A new exhibit at the Jewish Heritage Museum at the Reutlinger Community in Danville features reproductions of famed Polish artist Moshe Rynecki’s paintings of prewar Jewish life in Warsaw.
Oakland resident Elizabeth Rynecki, the artist’s great-granddaughter, discovered the journals of Moshe’s son George after his death, which inspired her to write a book called “Chasing Portraits: A Great-Granddaughter’s Quest for Her Lost Art Legacy.” She also produced a documentary film released in 2018.
The book and film trace how she learned the truth of her family’s Holocaust history, and the meaning of the portraits hanging on her grandfather’s walls. Moshe Rynecki’s art, comprising some 800 paintings, was exhibited widely in Poland and other parts of Europe in the first decades of the 20th century. While Rynecki died in the Majdanek extermination camp, his wife and sons survived in hiding and later were able to recover about 120 of the paintings they had hidden around Warsaw.
“Moshe Rynecki: In Their Own Voices” shares the thoughts of the artist and two generations of the Rynecki family in an exploration of the family’s legacy. The exhibit of 22 images is curated by Carol Reif, informed by a 1981 show of Rynecki’s works at the Judah L. Magnes Museum.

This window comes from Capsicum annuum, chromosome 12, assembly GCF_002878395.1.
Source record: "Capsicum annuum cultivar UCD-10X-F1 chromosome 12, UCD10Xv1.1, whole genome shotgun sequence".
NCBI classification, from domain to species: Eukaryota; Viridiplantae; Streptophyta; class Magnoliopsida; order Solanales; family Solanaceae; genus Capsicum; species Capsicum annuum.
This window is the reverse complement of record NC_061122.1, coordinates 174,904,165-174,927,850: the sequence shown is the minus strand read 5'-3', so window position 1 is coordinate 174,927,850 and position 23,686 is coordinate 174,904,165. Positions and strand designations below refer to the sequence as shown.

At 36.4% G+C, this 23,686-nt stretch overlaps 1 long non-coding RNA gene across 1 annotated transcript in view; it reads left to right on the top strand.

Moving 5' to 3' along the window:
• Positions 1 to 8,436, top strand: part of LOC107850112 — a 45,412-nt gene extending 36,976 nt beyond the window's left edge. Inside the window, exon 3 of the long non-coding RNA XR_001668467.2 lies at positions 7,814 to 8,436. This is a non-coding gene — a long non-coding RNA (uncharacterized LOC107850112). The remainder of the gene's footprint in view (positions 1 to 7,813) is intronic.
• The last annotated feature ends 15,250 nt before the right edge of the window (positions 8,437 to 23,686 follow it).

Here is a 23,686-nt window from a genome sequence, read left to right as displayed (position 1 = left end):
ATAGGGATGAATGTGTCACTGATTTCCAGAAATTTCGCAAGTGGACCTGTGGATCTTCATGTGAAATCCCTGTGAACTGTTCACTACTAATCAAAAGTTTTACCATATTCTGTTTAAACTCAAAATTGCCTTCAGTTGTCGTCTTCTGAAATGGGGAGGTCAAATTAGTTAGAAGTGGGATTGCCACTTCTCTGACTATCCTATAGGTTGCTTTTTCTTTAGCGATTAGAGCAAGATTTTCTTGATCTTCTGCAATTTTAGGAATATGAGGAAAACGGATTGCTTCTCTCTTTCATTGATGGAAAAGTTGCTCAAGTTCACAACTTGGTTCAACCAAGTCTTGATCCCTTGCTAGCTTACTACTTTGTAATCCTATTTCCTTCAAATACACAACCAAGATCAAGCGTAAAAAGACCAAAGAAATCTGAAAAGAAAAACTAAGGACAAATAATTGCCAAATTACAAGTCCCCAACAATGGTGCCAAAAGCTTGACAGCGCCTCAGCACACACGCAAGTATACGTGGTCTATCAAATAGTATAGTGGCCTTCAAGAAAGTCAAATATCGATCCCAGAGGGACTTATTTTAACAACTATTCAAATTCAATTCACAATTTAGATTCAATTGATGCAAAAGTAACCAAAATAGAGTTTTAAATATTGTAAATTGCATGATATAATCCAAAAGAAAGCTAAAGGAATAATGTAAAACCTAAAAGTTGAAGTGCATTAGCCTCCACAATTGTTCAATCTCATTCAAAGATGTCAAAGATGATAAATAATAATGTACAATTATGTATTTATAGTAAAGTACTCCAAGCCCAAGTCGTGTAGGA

The 1981 show was curated by Ruth Eis, a Bay Area painter. She and her husband, Max established the Jewish Heritage Museum in 2000 with their donation of their Judaica collection. Objects from the collection as well as paintings by Eis will complement the Rynecki images.
Elizabeth Rynecki will give a visual presentation about her work from 2 to 4 p.m. Feb. 2 at the Reutlinger. She also will speak about her grandfather George Rynecki and Ruth Eis and their involvement with the Magnes. Both the event and the exhibition are free.
Rynecki’s film is now available for purchase on DVD as well as via streaming on iTunes and Amazon. For information, visit https://www.